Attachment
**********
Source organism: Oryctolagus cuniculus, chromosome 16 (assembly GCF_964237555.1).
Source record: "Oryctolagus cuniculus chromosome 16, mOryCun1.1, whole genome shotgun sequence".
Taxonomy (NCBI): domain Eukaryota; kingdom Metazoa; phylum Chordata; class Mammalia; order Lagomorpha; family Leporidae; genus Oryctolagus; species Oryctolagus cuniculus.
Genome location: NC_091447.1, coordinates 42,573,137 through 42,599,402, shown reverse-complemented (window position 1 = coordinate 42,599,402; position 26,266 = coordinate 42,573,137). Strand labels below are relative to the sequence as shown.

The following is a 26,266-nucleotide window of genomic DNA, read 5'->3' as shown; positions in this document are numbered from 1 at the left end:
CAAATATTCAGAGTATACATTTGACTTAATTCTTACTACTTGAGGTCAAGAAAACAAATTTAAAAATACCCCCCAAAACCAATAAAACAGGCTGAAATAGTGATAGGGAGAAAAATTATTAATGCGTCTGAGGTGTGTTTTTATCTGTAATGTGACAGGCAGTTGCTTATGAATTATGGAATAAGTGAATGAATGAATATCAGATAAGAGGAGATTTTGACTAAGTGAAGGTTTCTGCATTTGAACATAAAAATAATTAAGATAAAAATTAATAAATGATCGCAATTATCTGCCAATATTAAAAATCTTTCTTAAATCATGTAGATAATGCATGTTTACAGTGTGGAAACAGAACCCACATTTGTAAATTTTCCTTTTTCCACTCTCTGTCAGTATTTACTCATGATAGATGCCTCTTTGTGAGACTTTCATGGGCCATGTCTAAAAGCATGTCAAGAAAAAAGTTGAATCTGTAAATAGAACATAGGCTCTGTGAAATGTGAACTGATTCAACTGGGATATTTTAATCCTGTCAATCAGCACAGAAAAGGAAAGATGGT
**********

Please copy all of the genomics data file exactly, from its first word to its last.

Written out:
Source organism: Oryctolagus cuniculus, chromosome 16 (assembly GCF_964237555.1).
Source record: "Oryctolagus cuniculus chromosome 16, mOryCun1.1, whole genome shotgun sequence".
Taxonomy (NCBI): domain Eukaryota; kingdom Metazoa; phylum Chordata; class Mammalia; order Lagomorpha; family Leporidae; genus Oryctolagus; species Oryctolagus cuniculus.
Genome location: NC_091447.1, coordinates 42,573,137 through 42,599,402, shown reverse-complemented (window position 1 = coordinate 42,599,402; position 26,266 = coordinate 42,573,137). Strand labels below are relative to the sequence as shown.

The following is a 26,266-nucleotide window of genomic DNA, read 5'->3' as shown; positions in this document are numbered from 1 at the left end:
CAAATATTCAGAGTATACATTTGACTTAATTCTTACTACTTGAGGTCAAGAAAACAAATTTAAAAATACCCCCCAAAACCAATAAAACAGGCTGAAATAGTGATAGGGAGAAAAATTATTAATGCGTCTGAGGTGTGTTTTTATCTGTAATGTGACAGGCAGTTGCTTATGAATTATGGAATAAGTGAATGAATGAATATCAGATAAGAGGAGATTTTGACTAAGTGAAGGTTTCTGCATTTGAACATAAAAATAATTAAGATAAAAATTAATAAATGATCGCAATTATCTGCCAATATTAAAAATCTTTCTTAAATCATGTAGATAATGCATGTTTACAGTGTGGAAACAGAACCCACATTTGTAAATTTTCCTTTTTCCACTCTCTGTCAGTATTTACTCATGATAGATGCCTCTTTGTGAGACTTTCATGGGCCATGTCTAAAAGCATGTCAAGAAAAAAGTTGAATCTGTAAATAGAACATAGGCTCTGTGAAATGTGAACTGATTCAACTGGGATATTTTAATCCTGTCAATCAGCACAGAAAAGGAAAGATGGT